My summer reading pile is about 18″ high, primarily poetry collections, so that’s about 25 books or so, I’d guess. I haven’t actually counted. And I know there are more that somehow wound up actually on my bookshelf. And I definitely know there are more sitting on my Amazon wishlist (don’t get mad, they make it easy).
– Sidenote here: One benefit, I’ve just realized, of physical books over, say, the Kindle or something, is that you get the sense of accomplishment by shrinking the aforementioned pile as books are read. Awesome sauce –
The first book I picked up, however, is an essay collection: The Measured Word: On Poetry and Science edited by Kurt Brown and published in 2001 by U. Georgia P. I’ve read two essays in it so far, and it is fantastic. I think I underlined about half of the first essay, “Twentieth-Century Cosmology and the Soul’s Habitation” by Pattiann Rogers. Some choice tidbits and thoughts follow:
I’m going to define cosmology as the story of the universe, the explanation of the origin and history and processes of the universe, an explanation that creates the structure upon which we locate ourselves and define ourselves in relation to the objects we observe around us, and by which we also address our own origins and our nature. Rogers, 2
She takes the idea of the study of the universe – cosmology – and turns it into the mythology we tell ourselves to understand the universe. A little farther down the same page, she writes:
The cosmology of mythology constructed a universe in which the spirits of magic retreated and became remote gods… pictur[ing] human beings at the center of the universe, above the beasts, occupying a place of importance, next to the angels, possessing the attention of the creator of all things. Rogers, 2
That mythology, of course, refers to religion. But the important thing I take from this is that this cosmology (in her sense) is based on the idea that we individual beings are more important than anything else. In the whole universe / multiverse / existence. It is not far removed from the fascist nationalism, earth-centrism, or even helio-centrism, that ruled human concepts of the real throughout the dark and middle ages, and even through the enlightenment for most of humanity. Contemporary American society is still split between this cosmology and the cosmology that science describes to us – that we are not the center of everything.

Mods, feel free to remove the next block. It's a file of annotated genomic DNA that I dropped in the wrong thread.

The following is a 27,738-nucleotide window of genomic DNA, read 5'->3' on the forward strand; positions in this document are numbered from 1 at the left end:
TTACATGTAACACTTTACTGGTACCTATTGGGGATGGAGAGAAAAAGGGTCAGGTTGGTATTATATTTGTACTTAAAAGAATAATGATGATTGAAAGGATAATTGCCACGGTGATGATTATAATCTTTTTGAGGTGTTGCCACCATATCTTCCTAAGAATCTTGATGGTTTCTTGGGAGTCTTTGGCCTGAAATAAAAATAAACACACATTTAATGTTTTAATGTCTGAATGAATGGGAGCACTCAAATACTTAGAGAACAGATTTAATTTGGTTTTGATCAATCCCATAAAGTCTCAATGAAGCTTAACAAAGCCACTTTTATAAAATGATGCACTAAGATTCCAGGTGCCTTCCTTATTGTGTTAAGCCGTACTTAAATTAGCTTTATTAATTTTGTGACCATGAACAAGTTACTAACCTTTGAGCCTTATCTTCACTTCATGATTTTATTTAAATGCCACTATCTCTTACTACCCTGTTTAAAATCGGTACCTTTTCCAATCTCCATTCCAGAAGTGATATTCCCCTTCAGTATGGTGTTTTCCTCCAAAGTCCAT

But Rogers does go further into this new cosmology by writing that
This is a very strange and unique facet of [the new] cosmology, that it instructs us not to allow ourselves to fully believe it as it is told today. Rogers, 6
Or, in other words, we are continually discovering new things about our world, our solar system, our galaxy, the universe; that science demands flexibility in that if new information overrides old, then the old be replaced; that we remain continually open to reinterpreting everything we understand. She states this by writing that
Science is not rigid. Dogmas are rigid. Rogers, 7
and I think that speaks a lot to the social upheaval we are now experiencing in America, and it is driven by dogmas, and all sorts of dogmas.
More to come on this later, but there is a very interesting section related to what I’ve recently written about Wallace Stevens, and I intend to explore that further as well.